CDC says ground beef likely source of E. coli outbreak, but hasn’t been able to identify the source; Kentucky has most cases

Centers for Disease Control and Prevention map

Investigation of people stricken by the recent outbreak of E. coli “suggests that ground beef is the source of this outbreak,” the Centers for Disease Control and Preventionannounced Friday. “At this time, no common supplier, distributor, or brand of ground beef has been identified.”

The outbreak, centered in Kentucky, has sickened 109 people and sent 17 to the hospital, the CDC reported. One case was found this week in Indiana, making the sixth state touched by the outbreak. Kentucky has 54 cases, Tennessee 28, Georgia 17, Ohio 7 and Virginia 2.
The agency said it is continuing its probe “to determine the source of ground beef supplied to grocery stores and restaurant locations where ill people ate. At this time, CDC is not recommending that consumers avoid eating ground beef or retailers stop serving or selling ground beef.”
However, the agency cautioned, “Raw ground beef should be handled safely and cooked thoroughly to kill germs that could cause foodborne illness.” It offered detailed advice: to consumers, retailers, and restaurants:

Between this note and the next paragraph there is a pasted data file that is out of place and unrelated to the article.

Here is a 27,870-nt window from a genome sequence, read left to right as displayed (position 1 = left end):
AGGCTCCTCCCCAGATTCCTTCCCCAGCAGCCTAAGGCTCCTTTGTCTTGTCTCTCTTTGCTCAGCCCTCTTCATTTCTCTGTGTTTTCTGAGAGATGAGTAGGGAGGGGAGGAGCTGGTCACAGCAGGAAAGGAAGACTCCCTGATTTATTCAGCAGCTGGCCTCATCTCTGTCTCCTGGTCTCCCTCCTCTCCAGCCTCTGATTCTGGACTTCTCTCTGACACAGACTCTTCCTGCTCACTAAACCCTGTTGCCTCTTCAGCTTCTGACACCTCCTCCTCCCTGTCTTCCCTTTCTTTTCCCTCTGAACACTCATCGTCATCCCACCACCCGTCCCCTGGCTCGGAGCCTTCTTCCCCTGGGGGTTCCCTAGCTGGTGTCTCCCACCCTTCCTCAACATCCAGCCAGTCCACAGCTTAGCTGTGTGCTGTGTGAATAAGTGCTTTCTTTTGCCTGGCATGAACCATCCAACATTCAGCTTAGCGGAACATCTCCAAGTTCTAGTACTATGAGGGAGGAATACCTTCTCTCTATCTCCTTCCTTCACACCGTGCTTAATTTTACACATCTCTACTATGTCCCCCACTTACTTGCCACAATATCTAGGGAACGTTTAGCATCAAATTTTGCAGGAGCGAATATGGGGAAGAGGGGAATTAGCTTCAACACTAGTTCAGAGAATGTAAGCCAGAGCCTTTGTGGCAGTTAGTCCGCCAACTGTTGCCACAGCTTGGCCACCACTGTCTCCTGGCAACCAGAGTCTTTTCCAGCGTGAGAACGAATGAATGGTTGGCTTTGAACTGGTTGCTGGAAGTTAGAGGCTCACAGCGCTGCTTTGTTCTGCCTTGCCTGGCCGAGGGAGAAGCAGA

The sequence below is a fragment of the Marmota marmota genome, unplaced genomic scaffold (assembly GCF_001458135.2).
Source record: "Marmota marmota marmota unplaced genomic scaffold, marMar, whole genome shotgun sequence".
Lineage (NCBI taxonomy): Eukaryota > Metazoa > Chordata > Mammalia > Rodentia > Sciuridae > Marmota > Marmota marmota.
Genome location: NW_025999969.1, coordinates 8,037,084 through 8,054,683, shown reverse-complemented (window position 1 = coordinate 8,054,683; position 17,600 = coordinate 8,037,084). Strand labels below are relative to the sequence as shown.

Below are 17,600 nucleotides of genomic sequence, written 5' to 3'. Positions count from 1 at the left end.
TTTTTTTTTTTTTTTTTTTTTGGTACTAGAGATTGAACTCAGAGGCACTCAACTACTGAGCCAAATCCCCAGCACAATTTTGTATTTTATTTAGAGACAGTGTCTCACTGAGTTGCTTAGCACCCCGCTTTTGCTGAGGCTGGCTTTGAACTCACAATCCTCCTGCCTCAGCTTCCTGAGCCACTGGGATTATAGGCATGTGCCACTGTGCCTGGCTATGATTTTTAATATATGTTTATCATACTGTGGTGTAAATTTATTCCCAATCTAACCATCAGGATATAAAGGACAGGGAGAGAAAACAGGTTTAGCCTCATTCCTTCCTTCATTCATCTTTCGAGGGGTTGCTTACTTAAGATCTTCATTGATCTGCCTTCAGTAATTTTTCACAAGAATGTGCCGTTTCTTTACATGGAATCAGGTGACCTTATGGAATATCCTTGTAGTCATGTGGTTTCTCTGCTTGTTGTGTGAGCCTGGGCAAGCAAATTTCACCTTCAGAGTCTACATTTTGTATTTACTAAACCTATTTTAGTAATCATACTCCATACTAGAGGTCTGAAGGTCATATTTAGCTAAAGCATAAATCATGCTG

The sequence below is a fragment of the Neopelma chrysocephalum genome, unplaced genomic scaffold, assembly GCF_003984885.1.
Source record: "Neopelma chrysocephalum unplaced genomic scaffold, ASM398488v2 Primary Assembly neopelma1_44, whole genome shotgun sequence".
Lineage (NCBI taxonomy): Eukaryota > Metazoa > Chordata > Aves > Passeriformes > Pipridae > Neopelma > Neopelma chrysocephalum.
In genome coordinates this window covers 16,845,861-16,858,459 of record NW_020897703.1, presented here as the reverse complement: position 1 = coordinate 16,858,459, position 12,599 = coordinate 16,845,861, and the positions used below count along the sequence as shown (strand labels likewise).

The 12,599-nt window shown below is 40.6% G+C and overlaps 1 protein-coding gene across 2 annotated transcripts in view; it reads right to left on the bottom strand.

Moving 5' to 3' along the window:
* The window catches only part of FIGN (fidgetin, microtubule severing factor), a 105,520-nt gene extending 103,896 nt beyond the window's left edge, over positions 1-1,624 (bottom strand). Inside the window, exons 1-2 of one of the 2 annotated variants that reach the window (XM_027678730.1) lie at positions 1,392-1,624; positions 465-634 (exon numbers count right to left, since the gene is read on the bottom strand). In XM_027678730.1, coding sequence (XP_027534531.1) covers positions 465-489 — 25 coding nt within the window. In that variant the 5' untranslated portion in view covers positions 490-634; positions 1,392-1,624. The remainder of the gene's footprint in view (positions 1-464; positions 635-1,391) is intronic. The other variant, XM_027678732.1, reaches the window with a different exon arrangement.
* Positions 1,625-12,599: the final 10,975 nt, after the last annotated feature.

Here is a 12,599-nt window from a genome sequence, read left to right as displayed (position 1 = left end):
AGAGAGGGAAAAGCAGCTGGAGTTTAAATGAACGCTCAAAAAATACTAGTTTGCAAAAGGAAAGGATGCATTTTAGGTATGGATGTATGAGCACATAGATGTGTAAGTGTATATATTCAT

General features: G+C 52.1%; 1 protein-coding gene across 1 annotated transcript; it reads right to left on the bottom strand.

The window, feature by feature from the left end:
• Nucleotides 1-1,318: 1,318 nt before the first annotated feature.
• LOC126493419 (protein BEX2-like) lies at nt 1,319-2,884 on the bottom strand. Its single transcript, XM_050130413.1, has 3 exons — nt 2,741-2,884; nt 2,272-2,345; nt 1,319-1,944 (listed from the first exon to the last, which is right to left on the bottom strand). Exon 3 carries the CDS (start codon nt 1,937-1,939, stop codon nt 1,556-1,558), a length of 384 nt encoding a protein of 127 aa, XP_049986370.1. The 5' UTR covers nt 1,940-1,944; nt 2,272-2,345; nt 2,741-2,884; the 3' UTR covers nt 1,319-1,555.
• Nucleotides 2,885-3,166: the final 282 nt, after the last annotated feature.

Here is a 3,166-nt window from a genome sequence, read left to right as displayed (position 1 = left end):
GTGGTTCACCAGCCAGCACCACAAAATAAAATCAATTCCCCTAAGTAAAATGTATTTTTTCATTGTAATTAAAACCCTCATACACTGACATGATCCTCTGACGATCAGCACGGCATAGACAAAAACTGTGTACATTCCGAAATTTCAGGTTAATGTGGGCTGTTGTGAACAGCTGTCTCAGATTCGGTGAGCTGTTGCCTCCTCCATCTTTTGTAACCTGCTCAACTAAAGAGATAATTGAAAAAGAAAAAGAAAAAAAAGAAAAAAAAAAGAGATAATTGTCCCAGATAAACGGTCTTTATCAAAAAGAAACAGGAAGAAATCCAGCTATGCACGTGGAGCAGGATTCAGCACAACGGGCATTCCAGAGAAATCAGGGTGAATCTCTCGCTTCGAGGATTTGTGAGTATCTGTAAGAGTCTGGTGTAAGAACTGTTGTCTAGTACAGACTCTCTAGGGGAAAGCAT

• Consumers should cook ground beef to an internal temperature of 160˚F.
  • Wash hands with soap and water after touching raw ground beef.
  • Keep raw meat separate from foods that won’t be cooked before eating.
  • Thoroughly wash countertops, cutting boards, plates, and utensils with hot, soapy water or a bleach solution after they touch raw meat.
  • Don’t eat raw or undercooked ground beef.
  • After cooking ground beef, refrigerate within two hours and use within three to four days.
  • Thaw ground beef in the refrigerator. Cook or refreeze within two days.
  • Talk to your doctor if you have symptoms of an E. coli infection.

Escherichia coli is a common bacterium found in the digestive tracts of mammals. Certain strains, such as the one numbered O103, which is identified with this outbreak, can produce Shiga toxin, which causes diarrhea (often bloody), severe stomach cramps, and vomiting.

“Most people recover within a week, but some illnesses can last longer and be more severe,” the CDC says. “Antibiotics are not recommended for patients with suspected E. coli infections until diagnostic testing can be performed and E. coliinfection is ruled out.” More information is at
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